The most significant challenge to the Board's action concerns its restoration of the initial demotion, which had been reduced by the Official to a letter of reprimand, and the basis for that restoration.

 In considering a sanction imposed by agency, a reviewing court:

 will defer to the judgment of the agency as to the appropriate penalty for employee misconduct, unless its severity appears totally unwarranted in the light of such factors as the range of permissible punishment specified by statute or regulation, the disciplined party's job level and nature, his record of past performance, the connection between his job and the improper conduct charges, and the strength of the proof that the conduct occurred.

 Brewer v. U.S. Postal Service, 227 Ct. Cl. 276, 647 F.2d 1093, 1098 (Ct.Cl. 1981), cert. denied, 454 U.S. 1144, 71 L. Ed. 2d 296, 102 S. Ct. 1005 (1982). An action such as demotion may be taken "only for such cause as will promote the efficiency of the service." 5 U.S.C. § 7513(a). See Borsari, 699 F.2d at 110-11.

 Krauthamer contends that the Board erroneously considered the 20 unsustained instances in demoting him, and presumably his unsatisfactory performance appraisals as well. That certain of these matters were considered is established by the Board's reference to Krauthamer's "long record of unsatisfactory work performance." If the consideration were properly limited to the three sustained instances, the demotion would be disproportionate, especially considering the treatment of other auditors.

 The court finds that the penalty of demotion from senior to junior auditor was not arbitrary and capricious. Even disparate treatment, if proven, does not in itself establish that demotion will not promote the efficiency of the service. While a comparison with other penalties employed by an agency is one of the factors relevant to review of a given penalty, see Douglas, supra, it is only one of many, and mere unevenness of treatment, which Krauthamer has not conclusively shown, would not render a given penalty invalid. Jones v. United States, 223 Ct. Cl. 138, 617 F.2d 233, 238 (Ct.Cl. 1980). Another relevant factor is work history, see Brewer, 647 F.2d at 1098; Douglas, supra, and it was thus not an abuse of discretion for the Board to consider Krauthamer's long record of unsatisfactory performance, even though 20 of the specified instances were dismissed because of laches and the first ground of the notice had also been dismissed. There were instances of unsatisfactory performance introduced by the Agency as rebuttal to the disparate treatment charges, which were not considered by the Official "on the merits." In the court's view, such examples of unsatisfactory performance should not be considered as part of the employee's "past work record" under the Douglas factors, absent some finding or determination as part of a regular process. However, the performance ratings, training programs, and absence of in-grade increases are appropriate for consideration under Douglas as part of Krauthamer's record to be considered for the purpose of determining the propriety of the action to be taken with respect to the three instances that were established by the evidence.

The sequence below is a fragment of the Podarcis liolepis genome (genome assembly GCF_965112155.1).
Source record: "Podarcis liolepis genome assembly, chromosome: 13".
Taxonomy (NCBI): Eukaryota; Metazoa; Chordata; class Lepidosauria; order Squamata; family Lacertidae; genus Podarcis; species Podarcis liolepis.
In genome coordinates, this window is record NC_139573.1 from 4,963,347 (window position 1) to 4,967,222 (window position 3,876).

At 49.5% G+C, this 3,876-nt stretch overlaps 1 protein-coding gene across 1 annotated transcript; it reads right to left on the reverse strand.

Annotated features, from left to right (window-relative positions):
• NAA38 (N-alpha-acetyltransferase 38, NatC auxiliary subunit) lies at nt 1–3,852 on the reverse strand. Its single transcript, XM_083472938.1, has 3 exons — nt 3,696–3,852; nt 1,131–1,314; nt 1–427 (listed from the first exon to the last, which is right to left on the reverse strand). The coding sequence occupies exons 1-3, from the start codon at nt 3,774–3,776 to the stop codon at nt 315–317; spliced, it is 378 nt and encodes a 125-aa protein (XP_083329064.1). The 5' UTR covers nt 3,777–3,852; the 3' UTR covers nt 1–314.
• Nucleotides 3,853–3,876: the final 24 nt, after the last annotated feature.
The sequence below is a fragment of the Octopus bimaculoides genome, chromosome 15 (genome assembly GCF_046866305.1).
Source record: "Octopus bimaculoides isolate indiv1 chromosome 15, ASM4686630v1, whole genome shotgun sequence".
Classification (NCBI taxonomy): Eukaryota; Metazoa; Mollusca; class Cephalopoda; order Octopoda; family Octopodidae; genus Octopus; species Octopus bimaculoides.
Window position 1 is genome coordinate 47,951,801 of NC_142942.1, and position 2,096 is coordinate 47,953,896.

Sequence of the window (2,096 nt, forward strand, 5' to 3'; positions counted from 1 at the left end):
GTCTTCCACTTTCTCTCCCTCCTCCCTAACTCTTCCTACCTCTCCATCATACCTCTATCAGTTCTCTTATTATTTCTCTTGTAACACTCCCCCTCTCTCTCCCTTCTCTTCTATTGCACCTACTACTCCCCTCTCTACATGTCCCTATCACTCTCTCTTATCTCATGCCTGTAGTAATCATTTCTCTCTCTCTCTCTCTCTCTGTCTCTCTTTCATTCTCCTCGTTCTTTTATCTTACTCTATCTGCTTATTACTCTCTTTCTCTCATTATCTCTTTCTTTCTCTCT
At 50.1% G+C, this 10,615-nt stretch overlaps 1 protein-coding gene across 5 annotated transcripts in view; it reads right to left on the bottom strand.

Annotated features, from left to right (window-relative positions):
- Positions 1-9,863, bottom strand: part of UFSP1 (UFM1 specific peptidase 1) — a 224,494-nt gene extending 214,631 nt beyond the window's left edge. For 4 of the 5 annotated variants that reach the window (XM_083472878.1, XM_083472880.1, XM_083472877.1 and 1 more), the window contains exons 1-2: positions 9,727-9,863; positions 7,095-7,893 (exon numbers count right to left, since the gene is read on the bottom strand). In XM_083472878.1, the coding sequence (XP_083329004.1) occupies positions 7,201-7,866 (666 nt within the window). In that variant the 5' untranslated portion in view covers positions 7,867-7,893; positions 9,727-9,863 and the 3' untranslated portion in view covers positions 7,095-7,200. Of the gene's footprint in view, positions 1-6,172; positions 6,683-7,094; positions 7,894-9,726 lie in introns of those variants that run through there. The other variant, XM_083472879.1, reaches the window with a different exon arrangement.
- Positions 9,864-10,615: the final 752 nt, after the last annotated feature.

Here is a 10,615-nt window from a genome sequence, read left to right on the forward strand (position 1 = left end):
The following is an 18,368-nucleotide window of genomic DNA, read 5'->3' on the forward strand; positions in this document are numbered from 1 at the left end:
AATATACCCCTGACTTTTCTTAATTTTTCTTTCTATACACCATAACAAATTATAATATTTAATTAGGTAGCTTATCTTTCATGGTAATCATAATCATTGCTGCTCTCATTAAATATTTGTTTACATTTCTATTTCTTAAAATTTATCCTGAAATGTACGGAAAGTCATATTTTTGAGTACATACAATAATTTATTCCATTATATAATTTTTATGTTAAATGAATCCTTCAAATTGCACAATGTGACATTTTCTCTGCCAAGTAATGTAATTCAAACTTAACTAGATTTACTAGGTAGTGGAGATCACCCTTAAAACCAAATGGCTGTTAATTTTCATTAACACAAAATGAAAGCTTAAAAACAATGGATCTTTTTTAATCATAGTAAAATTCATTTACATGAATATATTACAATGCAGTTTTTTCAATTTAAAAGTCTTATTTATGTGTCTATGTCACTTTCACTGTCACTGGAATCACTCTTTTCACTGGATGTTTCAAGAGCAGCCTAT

By demoting Krauthamer from senior to junior auditor, the Agency has reduced the complexity of the tasks he is to perform and increased the level of supervision he will receive in his work. Given the three sustained instances and Krauthamer's work history, such a change in job level is clearly suited to promoting the efficiency of the Agency. Viewed in light of the relevant factors, the demotion was not an abuse of discretion, and, accordingly, this court will not substitute its judgment for that of the Agency.

 Krauthamer's motion is denied. The Secretary's motion for summary judgment to dismiss the portion of the complaint seeking review of the Board's decision is granted. The case will proceed on the discrimination issue. The pretrial order having been submitted, the action will be placed on the trial calendar on May 10, 1984.